News Release 10-173
Subra Suresh Sworn in as NSF Director
October 18, 2010
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Subra Suresh was sworn in today as the 13th director of the National Science Foundation (NSF) by John Holdren, President Obama's science advisor. The ceremony took place in the Secretary of War Ceremonial Room of the Eisenhower Executive Office Building in Washington, D.C. Suresh was confirmed by the U.S. Senate on September 30, 2010, for a six-year term.
Suresh, 54, served as dean of the engineering school and as Vannevar Bush Professor of Engineering at the Massachusetts Institute of Technology. A mechanical engineer who later became interested in materials science and biology, Suresh has done pioneering work studying the biomechanics of blood cells under the influence of diseases such as malaria.
From 2000 to 2006, Suresh served as the head of the MIT Department of Materials Science and Engineering. He joined MIT in 1993 as the R.P. Simmons Professor of Materials Science and Engineering and held joint faculty appointments in the Departments of Mechanical Engineering and Biological Engineering, as well as the Division of Health Sciences and Technology.
Suresh holds a bachelor's degree from the Indian Institute of Technology in Madras, a master's degree from Iowa State University, and earned his ScD from MIT in 1981.
Suresh was nominated by President Obama to become the new NSF director on June 8. He replaces Arden L. Bement, Jr., who led the agency from 2004 until he resigned in May of this year.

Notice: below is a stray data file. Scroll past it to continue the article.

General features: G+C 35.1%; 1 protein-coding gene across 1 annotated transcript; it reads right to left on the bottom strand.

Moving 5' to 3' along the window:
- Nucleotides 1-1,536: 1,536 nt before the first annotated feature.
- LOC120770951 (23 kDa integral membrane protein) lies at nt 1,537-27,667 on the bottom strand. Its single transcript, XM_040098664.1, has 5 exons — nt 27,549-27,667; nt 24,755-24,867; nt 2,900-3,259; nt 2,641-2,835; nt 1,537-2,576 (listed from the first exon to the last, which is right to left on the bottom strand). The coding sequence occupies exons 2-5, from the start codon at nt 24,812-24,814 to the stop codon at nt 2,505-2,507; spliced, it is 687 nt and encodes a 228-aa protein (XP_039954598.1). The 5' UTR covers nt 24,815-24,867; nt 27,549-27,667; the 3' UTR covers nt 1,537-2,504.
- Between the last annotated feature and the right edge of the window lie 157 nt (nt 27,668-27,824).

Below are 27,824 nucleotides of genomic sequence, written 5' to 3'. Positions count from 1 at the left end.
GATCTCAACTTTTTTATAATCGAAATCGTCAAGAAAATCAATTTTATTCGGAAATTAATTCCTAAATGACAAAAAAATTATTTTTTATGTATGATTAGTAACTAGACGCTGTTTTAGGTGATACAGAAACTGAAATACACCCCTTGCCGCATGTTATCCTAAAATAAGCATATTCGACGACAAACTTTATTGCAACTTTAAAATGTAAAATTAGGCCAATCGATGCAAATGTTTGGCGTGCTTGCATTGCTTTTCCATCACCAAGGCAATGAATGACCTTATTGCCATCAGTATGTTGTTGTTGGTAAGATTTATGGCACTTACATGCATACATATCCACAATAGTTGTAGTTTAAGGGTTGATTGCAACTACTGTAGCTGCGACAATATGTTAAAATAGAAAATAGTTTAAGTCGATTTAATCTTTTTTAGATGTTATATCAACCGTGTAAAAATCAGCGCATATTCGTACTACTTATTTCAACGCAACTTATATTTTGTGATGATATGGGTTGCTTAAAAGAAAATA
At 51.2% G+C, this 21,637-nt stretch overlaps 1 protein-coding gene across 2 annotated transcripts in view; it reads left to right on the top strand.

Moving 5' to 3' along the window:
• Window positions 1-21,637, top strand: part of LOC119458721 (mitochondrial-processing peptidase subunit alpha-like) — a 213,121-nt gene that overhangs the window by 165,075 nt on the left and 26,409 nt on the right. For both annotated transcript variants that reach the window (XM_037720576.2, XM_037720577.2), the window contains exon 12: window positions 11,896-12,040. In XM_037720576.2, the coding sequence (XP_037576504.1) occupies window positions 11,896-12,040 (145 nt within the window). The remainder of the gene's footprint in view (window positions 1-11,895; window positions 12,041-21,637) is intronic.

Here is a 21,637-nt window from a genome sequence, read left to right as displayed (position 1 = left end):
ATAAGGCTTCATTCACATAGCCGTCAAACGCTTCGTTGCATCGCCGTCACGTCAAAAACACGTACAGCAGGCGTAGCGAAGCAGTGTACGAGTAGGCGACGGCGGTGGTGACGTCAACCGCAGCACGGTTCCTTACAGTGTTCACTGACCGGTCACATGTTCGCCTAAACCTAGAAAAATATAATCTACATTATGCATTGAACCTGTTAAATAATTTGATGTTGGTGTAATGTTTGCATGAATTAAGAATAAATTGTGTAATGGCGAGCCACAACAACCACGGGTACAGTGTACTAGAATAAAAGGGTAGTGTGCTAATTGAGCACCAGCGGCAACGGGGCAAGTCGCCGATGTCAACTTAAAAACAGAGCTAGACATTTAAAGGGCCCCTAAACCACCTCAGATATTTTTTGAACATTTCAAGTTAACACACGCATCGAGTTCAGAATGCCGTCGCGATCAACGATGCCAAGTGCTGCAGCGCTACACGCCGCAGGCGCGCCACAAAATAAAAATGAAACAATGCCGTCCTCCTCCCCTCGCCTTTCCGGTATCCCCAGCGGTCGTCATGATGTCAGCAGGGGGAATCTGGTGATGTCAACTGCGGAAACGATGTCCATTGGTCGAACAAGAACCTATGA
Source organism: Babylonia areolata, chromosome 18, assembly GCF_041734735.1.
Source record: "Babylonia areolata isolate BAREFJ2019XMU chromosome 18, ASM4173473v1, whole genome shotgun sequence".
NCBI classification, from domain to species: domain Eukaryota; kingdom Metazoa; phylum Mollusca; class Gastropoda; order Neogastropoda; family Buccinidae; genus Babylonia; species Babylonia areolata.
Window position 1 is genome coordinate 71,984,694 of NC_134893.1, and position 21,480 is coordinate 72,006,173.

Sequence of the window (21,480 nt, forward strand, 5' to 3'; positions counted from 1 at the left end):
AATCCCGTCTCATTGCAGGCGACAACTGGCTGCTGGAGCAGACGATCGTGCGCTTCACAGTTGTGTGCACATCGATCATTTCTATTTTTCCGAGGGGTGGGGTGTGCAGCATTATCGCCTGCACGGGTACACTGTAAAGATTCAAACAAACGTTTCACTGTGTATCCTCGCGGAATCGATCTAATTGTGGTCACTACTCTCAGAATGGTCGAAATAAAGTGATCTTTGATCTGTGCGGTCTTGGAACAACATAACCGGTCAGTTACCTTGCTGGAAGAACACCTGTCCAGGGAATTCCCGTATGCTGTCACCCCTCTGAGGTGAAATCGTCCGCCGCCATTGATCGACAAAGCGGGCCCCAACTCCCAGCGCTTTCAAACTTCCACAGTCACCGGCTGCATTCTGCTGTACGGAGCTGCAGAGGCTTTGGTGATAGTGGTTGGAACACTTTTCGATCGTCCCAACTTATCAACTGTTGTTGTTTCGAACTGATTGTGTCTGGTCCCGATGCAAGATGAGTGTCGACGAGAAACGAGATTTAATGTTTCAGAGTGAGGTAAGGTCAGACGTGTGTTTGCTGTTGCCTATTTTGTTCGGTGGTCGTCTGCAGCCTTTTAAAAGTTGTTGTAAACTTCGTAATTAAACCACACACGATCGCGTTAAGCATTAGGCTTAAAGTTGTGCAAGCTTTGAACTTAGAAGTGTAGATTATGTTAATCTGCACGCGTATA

NSF's budget for 2010 is $6.9 billion. The agency's budget request for 2011 is $7.4 billion, an 8-percent increase over 2010, which supports the President's goal of increasing the nation's total public and private investment in research and development to at least 3 percent of the gross domestic product.
Subra Suresh is sworn in as NSF director in a ceremony in Washington, D.C.
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President Obama congratulates students at the first White House Science Fair.
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Dana Topousis, NSF, (703) 292-7750, email: email@example.com
The U.S. National Science Foundation propels the nation forward by advancing fundamental research in all fields of science and engineering. NSF supports research and people by providing facilities, instruments and funding to support their ingenuity and sustain the U.S. as a global leader in research and innovation. With a fiscal year 2023 budget of $9.5 billion, NSF funds reach all 50 states through grants to nearly 2,000 colleges, universities and institutions. Each year, NSF receives more than 40,000 competitive proposals and makes about 11,000 new awards. Those awards include support for cooperative research with industry, Arctic and Antarctic research and operations, and U.S. participation in international scientific efforts.